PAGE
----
However, due process is a flexible standard and the process that is due depends on the particular situation. Mathews v. Eldridge, 424 U.S. 319, 47 L. Ed. 2d 18, 96 S. Ct. 893 (1976). The constitutional minimum may be satisfied where the licensee has access to the material upon which the charge is based and the opportunity to respond to the charge. See Arnett v. Kennedy, 416 U.S. 134, 40 L. Ed. 2d 15, 94 S. Ct. 1633 (1974); see also Barry v. Barchi, 443 U.S. 55, 65, 99 S. Ct. 2642, 61 L. Ed. 2d 365 (1979) (no due process violation where horse trainer whose license was suspended was given an opportunity to present his side of the story). In Mathews, the United States Supreme Court set forth three factors to be considered when determining whether a particular procedure satisfies due process:

First, the private interest that will be affected by the official action; second, the risk of an erroneous deprivation of such interest through the procedures used, and the probable value, if any, of additional substitute procedural safeguards; and [third], the Government's interest, including the function involved and the fiscal and administrative burdens that the additional or substitute procedural requirement would entail.

Mathews v. Eldridge, 424 U.S. at 335.

The first factor to be considered is the private interest affected. In this case, the private interest is Firman's property interest in her nursing license and midwifery license. Without such licenses, Firman will be prohibited from practicing her chosen profession. See Section 38 of the Medical Practice Act, 63 P.S. § 422.38. The United States Supreme Court has recognized the "severity of depriving a person of the means of a livelihood." Brock v. Roadway Express, 481 U.S. 252, 263, 95 L. Ed. 2d 239, 107 S. Ct. 1740 (1987). Therefore, we conclude that, indeed, Firman does have a substantial interest to be protected.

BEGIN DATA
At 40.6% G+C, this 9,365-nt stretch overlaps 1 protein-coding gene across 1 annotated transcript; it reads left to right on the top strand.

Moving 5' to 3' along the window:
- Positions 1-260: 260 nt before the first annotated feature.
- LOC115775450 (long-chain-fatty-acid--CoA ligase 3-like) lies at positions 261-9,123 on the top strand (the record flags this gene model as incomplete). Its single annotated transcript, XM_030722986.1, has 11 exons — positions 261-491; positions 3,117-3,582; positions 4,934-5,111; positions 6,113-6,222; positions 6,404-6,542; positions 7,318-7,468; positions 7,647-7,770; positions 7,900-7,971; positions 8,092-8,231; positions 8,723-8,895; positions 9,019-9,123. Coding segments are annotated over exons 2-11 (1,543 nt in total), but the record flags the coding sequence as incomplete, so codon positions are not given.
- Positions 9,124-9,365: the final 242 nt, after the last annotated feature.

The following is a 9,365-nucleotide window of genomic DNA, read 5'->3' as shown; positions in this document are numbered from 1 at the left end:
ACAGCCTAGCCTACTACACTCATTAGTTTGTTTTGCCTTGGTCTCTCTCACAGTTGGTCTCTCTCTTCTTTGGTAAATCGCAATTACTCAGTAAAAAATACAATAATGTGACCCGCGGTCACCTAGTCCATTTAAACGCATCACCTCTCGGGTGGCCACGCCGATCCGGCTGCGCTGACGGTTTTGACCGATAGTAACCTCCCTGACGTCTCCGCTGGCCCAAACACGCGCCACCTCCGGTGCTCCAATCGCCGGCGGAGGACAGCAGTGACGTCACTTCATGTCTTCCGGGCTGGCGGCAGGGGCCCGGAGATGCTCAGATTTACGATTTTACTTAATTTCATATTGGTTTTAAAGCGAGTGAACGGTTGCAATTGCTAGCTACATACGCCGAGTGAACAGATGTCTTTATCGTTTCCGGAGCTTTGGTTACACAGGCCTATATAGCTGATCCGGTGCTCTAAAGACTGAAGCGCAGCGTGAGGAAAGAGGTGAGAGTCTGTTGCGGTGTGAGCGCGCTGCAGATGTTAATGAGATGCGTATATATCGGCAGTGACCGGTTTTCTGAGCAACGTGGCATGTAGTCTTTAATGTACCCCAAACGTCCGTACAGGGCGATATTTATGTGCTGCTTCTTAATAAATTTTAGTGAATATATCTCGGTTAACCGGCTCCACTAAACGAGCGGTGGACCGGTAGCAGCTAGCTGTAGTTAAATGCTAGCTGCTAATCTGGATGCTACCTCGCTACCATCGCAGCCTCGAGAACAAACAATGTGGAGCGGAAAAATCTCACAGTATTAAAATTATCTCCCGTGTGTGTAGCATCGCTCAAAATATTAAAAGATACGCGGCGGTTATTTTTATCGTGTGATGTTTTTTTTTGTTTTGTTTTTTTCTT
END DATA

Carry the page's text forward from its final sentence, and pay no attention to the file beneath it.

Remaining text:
The second factor to be considered is the likelihood of an erroneous deprivation of the private interest as a consequence of the procedure used. In this case, Section 40(b) of the Medical Practice Act requires the Board to suspend Firman's license upon conviction of a felony violation of the Drug Act or conviction of an offense in a foreign jurisdiction, which, if committed in Pennsylvania, would constitute a felony violation of the Drug Act.

Firman's suspension was initiated by a "Petition for Automatic Suspension" filed with the Board by the Commonwealth Department of State. The Petition alleged that Firman had committed acts that, if committed in Pennsylvania, would constitute felony violations of the Drug Act. The Petition also contained a certified copy of Firman's convictions in the Maryland District Court.

Firman responded to the Petition with "Respondent's Answer To Petition For Automatic Suspension and New Matter." The Answer admitted the facts alleged, and argued only against the legal Conclusions contained in the State's Petition.

Before suspending Firman's license, the Board reviewed both the State's Petition and Firman's Answer. The Board also reviewed a certified record of Firman's Maryland convictions for obtaining a controlled substance by fraud and possession of a controlled substance. Based on this information, the Board, in accordance with the automatic suspension provisions of Section 40(b) of the Medical Practice Act, suspended Firman's licenses.

Because of the automatic suspension provision of Section 40(b), the Board was precluded from inquiring further, i.e., into mitigating circumstances. See Galena v. Department of State Professional and Occupational Affairs, 122 Pa. Commw. 315, 551 A.2d 676, 678 (Pa. Commw. 1988) (holding that State Board of Medicine had no discretion to impose a suspension for less than the statutorily mandated ten years because of mitigating circumstances).

Section 40(b) of the Medical Practice Act limits the Board to consideration of one issue and one issue only: did the licensee commit a felony violation of the Drug Act or an analogous offence in another jurisdiction. This exceedingly narrow scope of review, combined with the fact that the Board reviewed both Firman's Answer and the certified record of Firman's Maryland convictions, makes the likelihood of an erroneous deprivation of Firman's property interest in her license negligible.